CNNGo.com: 5 sci-fi travel innovations that could become reality

While it is true that a present day company named after a delicious fruit has been able to capture the public’s interest in slick technology, let us not forget Sir Isaac Newton was the original apple innovator with his theory of gravity. 

Gravity was a big idea. Big ideas drive the world forward, predictions of big ideas have come true, and there are currently a few very real big ideas currently under development in some form or another.

Each one of these five technologies are inspired by big ideas, and when they come to fruition (pun intended), they will change the way we travel, or think about travel.

1. Holographic tabletop map

Touchable holography is possible. Soon enough we’ll be able to reach out and touch memories from our last vacation on interactive maps like Google Earth.

The tech: Nokia and Intel are pouring some very real money into 3D and holographic research with the founding of their joint research lab.

Throw in Google’s continued mapping of the world with Google Maps and Google Earth, Microsoft’s surface technology, and the advancement of 3D and holographic displays and projectors (seen above), and the future is bright indeed.

Tech-to-travel: People have always found new ways to show images dear to them. First there were cave drawings, then sophisticated canvas paintings, then motion pictures, onto television, then The Carosel slide show projectors, and now there’s online photo galleries.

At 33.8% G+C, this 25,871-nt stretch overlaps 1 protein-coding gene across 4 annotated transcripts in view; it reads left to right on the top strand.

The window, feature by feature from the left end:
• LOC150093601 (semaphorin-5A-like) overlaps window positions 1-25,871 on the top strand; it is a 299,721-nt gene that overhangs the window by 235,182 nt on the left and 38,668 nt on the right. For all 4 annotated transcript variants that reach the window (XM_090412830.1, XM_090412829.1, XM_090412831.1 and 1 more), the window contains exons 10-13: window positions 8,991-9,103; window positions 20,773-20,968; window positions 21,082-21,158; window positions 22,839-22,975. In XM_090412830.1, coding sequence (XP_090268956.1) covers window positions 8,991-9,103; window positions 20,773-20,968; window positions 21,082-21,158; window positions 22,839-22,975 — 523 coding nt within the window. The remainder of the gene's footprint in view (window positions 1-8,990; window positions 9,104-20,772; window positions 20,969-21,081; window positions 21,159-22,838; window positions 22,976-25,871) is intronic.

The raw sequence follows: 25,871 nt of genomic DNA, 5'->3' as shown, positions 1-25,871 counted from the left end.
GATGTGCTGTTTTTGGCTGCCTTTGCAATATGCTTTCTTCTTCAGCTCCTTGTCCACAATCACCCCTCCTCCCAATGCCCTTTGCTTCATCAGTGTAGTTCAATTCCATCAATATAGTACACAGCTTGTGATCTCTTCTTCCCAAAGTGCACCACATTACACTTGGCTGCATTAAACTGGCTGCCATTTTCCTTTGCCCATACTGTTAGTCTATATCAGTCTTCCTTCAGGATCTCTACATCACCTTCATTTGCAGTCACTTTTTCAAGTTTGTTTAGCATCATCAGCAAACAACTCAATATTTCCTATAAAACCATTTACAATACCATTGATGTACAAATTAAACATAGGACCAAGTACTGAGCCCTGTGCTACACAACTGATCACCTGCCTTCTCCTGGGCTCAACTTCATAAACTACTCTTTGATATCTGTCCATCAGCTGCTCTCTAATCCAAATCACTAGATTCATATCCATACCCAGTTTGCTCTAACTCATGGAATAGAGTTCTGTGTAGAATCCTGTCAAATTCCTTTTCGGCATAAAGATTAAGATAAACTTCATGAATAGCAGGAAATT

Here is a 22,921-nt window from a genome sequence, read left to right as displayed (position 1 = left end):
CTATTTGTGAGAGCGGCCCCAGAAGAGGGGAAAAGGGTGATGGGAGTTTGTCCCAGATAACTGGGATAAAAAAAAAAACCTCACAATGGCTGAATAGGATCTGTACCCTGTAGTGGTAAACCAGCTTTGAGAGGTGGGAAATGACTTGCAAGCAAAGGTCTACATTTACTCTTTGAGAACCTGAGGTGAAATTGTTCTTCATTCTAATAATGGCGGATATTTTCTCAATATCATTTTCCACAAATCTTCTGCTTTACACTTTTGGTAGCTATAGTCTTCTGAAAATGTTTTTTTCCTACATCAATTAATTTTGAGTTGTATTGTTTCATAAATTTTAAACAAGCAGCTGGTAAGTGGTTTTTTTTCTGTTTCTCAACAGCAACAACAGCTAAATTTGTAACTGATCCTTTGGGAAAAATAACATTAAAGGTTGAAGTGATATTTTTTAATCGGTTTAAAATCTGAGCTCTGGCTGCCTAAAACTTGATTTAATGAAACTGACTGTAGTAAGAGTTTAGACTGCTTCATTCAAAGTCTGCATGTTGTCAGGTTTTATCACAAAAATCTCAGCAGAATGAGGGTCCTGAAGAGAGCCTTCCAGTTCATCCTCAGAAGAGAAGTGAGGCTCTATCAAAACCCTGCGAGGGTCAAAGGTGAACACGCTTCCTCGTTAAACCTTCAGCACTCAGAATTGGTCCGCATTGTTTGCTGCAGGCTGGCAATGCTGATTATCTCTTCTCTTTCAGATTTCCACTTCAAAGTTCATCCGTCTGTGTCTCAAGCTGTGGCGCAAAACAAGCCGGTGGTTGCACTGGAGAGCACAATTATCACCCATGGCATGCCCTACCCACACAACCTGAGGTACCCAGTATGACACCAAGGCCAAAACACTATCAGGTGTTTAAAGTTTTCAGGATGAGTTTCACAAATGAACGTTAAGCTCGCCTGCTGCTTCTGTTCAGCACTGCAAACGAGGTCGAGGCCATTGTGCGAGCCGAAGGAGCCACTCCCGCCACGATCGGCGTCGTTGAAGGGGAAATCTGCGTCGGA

Futurist Mike Walsh, author of “Futuretainment” and CEO of innovation research agency Tomorrow says table top holographic maps will be a way for people to view and share their travels.

Walsh says, “There will be a holographic map sitting on their coffee table where they can pull up different photos and bits of where they’ve been.”

He continues, “The journey will be mapped up because of GPS location capabilities, and most of their photos will have been taken automatically by cameras around their neck based on algorithms working out what was actually interesting. So you can follow the route right on the Google Earth holographic tabletop map.”

Timeline: Flatscreen display — two years. Holographic display — five years.

Check out cnngo.com for the other 4 innovations 😉

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